Food was responsible for 72% of the reactions in children, but for only 43% in adults. An association with exercise was documented in 8% with food-related reactions. Food caused 46% of the most severe shock reactions, including peanut/tree nuts/seeds (n = 17), grains (n = 11), milk (n = 10), fruit/vegetable (n = 8), egg (n = 6), fish/shellfish (n = 2), soy, and yeast among others.

An allergen-containing food was accidentally given to 53 patients, 60% of whom were children. These included milk, wheat, egg, fish, nuts, and seeds. Most episodes (77%) took place outside the home.

Most food-related reactions were from peanuts, tree nuts, and seeds (21%), 36% of which occurred in children (Table 3). One adult experienced anaphylaxis after eating home-delivered Thai food that contained soft-treated peanuts, which the patient assumed were beans. Tree nuts were involved in 53% of the nut/seed cases. Hidden or nonrecognized nuts were the causative agent in bread and in ice cream. Two other patients (1 child and 1 adult) had anaphylaxis after eating tahini sauce not recognized by the patients as being a sesame seed product.

Fruits and vegetables were reported in 16% of the food anaphylaxis cases, of which kiwi, apple, and celery were the most common allergens. In 2 birch pollen-allergic adults, even the first ingestion of an exotic fruit such as jackfruit or lychee when abroad resulted in severe anaphylactic reactions.

Regarding grains, reports numbered 14% of the cases, 72% of which were from wheat. One wheat-allergic child had a severe reaction after eating gluten-free pasta, and another child after eating a wheat-free bun made of buckwheat to which the child had developed an allergy during a 3-year wheat-free diet. Buckwheat in a blin was unexpectedly allergenic to 1 adult patient, whereas another adult experienced anaphylaxis from a bun in which the marzipan was dyed with a red color from cochineal insects (carmine, E120).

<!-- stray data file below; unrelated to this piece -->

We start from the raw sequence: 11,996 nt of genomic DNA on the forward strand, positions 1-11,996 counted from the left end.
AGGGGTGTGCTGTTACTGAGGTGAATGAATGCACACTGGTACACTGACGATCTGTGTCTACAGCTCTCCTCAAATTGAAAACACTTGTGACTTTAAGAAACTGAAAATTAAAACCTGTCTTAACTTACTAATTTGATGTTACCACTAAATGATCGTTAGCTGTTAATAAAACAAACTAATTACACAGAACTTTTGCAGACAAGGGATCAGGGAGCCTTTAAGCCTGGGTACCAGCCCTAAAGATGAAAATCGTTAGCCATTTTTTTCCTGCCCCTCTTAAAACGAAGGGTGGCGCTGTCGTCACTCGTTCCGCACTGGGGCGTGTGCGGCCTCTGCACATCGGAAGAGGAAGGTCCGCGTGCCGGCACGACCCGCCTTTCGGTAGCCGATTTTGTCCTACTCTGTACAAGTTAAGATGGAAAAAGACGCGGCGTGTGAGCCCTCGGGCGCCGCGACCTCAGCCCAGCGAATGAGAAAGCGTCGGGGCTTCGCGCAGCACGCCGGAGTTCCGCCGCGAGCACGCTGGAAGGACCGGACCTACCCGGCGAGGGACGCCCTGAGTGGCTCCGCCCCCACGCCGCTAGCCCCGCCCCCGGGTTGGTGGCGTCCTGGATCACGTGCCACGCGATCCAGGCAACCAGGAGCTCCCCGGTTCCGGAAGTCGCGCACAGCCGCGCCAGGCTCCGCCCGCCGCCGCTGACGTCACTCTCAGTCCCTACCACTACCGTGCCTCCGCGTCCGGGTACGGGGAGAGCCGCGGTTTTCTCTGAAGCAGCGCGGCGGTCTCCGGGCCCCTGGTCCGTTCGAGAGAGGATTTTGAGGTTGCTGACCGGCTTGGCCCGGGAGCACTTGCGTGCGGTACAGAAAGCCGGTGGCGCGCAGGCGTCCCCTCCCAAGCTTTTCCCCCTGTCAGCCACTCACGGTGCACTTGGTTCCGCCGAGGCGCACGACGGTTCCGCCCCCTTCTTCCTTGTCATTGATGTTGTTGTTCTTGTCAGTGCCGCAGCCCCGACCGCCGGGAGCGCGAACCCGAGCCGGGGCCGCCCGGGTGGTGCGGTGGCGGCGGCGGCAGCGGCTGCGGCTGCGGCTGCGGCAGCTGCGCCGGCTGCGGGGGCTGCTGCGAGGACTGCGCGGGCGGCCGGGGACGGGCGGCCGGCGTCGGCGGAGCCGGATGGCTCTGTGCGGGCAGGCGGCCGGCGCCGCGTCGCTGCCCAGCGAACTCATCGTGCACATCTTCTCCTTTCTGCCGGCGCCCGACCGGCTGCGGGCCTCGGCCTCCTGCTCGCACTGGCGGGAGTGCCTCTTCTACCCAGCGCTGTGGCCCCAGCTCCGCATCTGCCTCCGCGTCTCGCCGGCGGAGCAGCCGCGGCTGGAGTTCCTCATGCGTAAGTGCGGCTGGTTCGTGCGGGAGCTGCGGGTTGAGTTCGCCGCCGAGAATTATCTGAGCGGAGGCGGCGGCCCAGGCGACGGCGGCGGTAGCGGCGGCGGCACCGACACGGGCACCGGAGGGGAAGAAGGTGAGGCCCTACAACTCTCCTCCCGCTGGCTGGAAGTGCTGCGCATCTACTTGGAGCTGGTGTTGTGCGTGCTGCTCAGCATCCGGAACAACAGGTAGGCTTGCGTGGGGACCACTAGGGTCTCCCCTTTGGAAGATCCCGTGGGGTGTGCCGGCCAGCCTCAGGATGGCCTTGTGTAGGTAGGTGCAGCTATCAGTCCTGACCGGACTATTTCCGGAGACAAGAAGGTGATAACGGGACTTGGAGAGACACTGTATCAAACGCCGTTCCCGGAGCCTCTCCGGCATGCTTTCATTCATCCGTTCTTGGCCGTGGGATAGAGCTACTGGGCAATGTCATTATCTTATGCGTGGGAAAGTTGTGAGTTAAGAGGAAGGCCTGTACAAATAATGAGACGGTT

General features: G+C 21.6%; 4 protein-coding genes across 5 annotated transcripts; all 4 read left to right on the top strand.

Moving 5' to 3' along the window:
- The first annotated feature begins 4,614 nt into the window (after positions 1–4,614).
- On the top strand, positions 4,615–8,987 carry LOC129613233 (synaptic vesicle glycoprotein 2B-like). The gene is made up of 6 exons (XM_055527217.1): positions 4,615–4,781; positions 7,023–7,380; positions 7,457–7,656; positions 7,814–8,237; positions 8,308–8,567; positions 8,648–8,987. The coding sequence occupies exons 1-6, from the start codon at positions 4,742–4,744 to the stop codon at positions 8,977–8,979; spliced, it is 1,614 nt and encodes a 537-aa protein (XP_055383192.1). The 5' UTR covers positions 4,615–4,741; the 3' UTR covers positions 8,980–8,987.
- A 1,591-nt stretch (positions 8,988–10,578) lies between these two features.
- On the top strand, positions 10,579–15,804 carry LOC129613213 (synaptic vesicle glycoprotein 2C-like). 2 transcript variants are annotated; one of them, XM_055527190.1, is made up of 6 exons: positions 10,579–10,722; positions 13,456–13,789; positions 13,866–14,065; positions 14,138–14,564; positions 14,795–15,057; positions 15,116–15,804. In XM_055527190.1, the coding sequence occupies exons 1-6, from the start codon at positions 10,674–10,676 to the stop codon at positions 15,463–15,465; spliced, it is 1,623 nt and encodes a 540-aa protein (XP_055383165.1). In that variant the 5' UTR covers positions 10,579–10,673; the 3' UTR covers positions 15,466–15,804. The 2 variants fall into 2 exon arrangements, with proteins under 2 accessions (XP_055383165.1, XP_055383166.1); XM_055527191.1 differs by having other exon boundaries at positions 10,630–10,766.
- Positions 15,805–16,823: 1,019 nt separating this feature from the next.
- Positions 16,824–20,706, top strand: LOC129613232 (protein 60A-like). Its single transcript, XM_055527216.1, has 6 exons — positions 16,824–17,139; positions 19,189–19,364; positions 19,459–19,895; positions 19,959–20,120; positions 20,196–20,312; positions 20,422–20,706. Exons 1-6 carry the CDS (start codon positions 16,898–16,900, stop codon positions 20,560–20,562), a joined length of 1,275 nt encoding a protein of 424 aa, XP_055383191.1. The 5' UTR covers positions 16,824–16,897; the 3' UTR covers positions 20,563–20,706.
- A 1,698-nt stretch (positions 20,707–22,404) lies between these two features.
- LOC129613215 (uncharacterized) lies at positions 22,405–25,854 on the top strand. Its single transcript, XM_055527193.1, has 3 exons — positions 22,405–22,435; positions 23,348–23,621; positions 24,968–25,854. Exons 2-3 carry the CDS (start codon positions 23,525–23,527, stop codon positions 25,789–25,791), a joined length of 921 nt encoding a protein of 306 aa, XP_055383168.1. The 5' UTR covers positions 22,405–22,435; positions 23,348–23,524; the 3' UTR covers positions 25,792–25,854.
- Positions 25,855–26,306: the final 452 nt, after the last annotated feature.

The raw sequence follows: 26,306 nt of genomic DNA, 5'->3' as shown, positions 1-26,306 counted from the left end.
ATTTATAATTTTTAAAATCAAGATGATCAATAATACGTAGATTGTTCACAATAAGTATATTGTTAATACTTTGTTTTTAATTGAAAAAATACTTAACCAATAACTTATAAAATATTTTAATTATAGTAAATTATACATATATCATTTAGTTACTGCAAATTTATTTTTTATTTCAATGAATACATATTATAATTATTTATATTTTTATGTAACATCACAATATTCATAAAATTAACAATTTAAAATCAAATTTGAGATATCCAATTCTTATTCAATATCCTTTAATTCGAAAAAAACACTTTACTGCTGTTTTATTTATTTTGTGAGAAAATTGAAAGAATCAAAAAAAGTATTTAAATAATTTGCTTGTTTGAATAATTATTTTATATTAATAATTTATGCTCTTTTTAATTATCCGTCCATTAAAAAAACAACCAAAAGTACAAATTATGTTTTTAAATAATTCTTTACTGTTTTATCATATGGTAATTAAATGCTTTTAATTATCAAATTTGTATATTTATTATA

Milk was the causative agent in 14% of the food-related anaphylaxis cases. Heavy exercise together with milk protein-containing pills caused a severe reaction in a milk-allergic adult to whom the terms casein and whey were unknown. The patient had an adrenaline autoinjector, but she did not dare use it. One adult experienced anaphylaxis from cow's milk feta cheese, but she tolerated goat's milk feta, whereas another adult experienced anaphylaxis from goat cheese without a cow's milk allergy (Figure 2).

thumbnailFigure 2. In-house immunospot method demonstrates serum IgE to the inner part of the goat cheese delivered by the patient with anaphylaxis,[1]but not to cow's milk [8]. Other examples are the mouldy surface of the goat cheese,[2] cow milk casein,[3] sheep milk casein,[4] carrageen used in the cheese,[5] cacao also suspected as an allergen,[6] egg white,[7] and goat cheese from the laboratory repertory [9].

Egg was reported in 9% of the food reactions, all but one in children, and 7 of which were accidents outside the home. In 1 case, a hidden allergen was suspected.

Fish or seafood was reported in 8% of the cases. Fish nuggets were given to a child instead of chicken nuggets (the Finnish word for fish is kala, for chicken, kana). Five reports were toxic reactions from tuna fish in which a high histamine content was suspected as the causative agent because no fish allergy was evident. Eight cases were from shrimp and one from roe in the absence of fish allergy [19].

Soy was reported or suspected in 9 cases, 4 of which occurred in birch pollen-allergic patients after a soy drink. A skin prick test with native soy bean was positive, whereas a commercial serum soy-specific IgE test was negative, indicating the missing labile cross-reactive soy allergen (Gly m 4) [20]. In other cases, soy was suspected as a hidden allergen in the food offered in day care centers.